8. Stare out of the window. You may find a stray kitten you can pet, a trace of a cloud in the nightsky, or the city lights shining pleasantly. Point being: you’ll find a thought to think and time will fly. Other ideas: the movie marathon you will have later at home, the pizza you’ll eat all by yourself, the cozy quilt you’ll disappear under and shut the world out…

9. Finally, any time during the party, when you feel yourself getting too bogged down, tell yourself that this too shall pass. The people will soon be too drunk or too tired or too bored to try and make conversation with you. The hands of the clock will finally tick a time that’s not too early to say goodbye.

I daresay these rules will ease my life a bit the next time I find myself dragged somewhere. I don’t hate going to parties, no. In fact there is something I adore about going to one. See, when you have just been to a party and someone invites you to another, you have a brilliant, no-guilt escape plan! “But I went to the last party too, you see! I think I will give this one a miss…” And no matter how dreary the world is, the very prospect of a future socialising event you can comfortably get out of is cheering. Thank God for parties!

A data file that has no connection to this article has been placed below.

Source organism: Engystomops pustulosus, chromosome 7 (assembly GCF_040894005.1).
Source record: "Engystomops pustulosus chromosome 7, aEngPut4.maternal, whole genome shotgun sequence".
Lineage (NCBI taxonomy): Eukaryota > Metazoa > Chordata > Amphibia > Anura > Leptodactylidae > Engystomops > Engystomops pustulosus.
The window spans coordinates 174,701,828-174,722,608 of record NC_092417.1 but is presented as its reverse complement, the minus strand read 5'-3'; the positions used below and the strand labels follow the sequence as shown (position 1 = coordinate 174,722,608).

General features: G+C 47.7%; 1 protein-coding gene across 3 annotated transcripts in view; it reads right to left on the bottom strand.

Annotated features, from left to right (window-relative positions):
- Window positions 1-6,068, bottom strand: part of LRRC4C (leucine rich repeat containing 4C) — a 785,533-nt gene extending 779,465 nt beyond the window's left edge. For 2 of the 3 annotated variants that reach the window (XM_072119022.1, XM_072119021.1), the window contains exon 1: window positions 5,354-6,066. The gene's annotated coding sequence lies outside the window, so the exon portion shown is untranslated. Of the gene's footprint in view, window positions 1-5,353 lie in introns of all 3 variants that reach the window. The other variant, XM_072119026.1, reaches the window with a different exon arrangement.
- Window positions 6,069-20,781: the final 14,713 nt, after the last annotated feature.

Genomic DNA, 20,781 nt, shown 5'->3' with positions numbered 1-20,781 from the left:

19 thoughts on “9 Rules of Partying For Introverts

  1. So true.. I am such an extreme introvert , i often come back from parties all exhausted and devoid of energy. The extroverts seem to eat it all πŸ˜‰ Very well written

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  5. Heheh good one! I often fiddle with my glass of soft drink or with my phone. Forget parties, I stay aloof even during outdoor meets! Sigh! Story of an introvert πŸ˜€ Well written πŸ™‚

  6. nicely written….introverts are not less confidents….i think they are slightly more intelligent than general public around…so I would defer from ur point of views…as they are more towards being more antisocial and displays some arrogance….u have ro find better ways..softer in nature…like playing with small kids around…find some one like u…make conscious effort to talk to as many people as you can…drink and eat more…take photographs…enjoy the purpose of function/ party and appreciate who made efforts …take some small work in hand …..and participate.. though u r not liking it….

    • Welcome here, Harsh. Certainly agree with you on how introversion has nothing to do with under-confidence or even “shyness” for that matter. It is just perceived that way by many of us, and perceptions, as we know, are not always to be trusted.

      Thank you also for your party ideas – especially love the “take photographs” bit. I too have found that a most engaging pursuit even in the dullest of situations!

  7. 10. Don’t go at all.. πŸ˜€πŸ˜€

    You missed point 10..
    He he he

    Right well this is what I do if I have to attend one where I don’t know people i take a friend along..

    And you are right with food in stomach it’s easy to get through.. Sometimes I go to a party just fir food.. eat drink and leave.. easy peasy..

  8. What I do is this. Go and stand with the different groups as they are talking and nod my head and smile (even if I am thinking of nice things that don’t involve parties). That way, you’ll give the illusion of having spoken with everyone without actually uttering a word.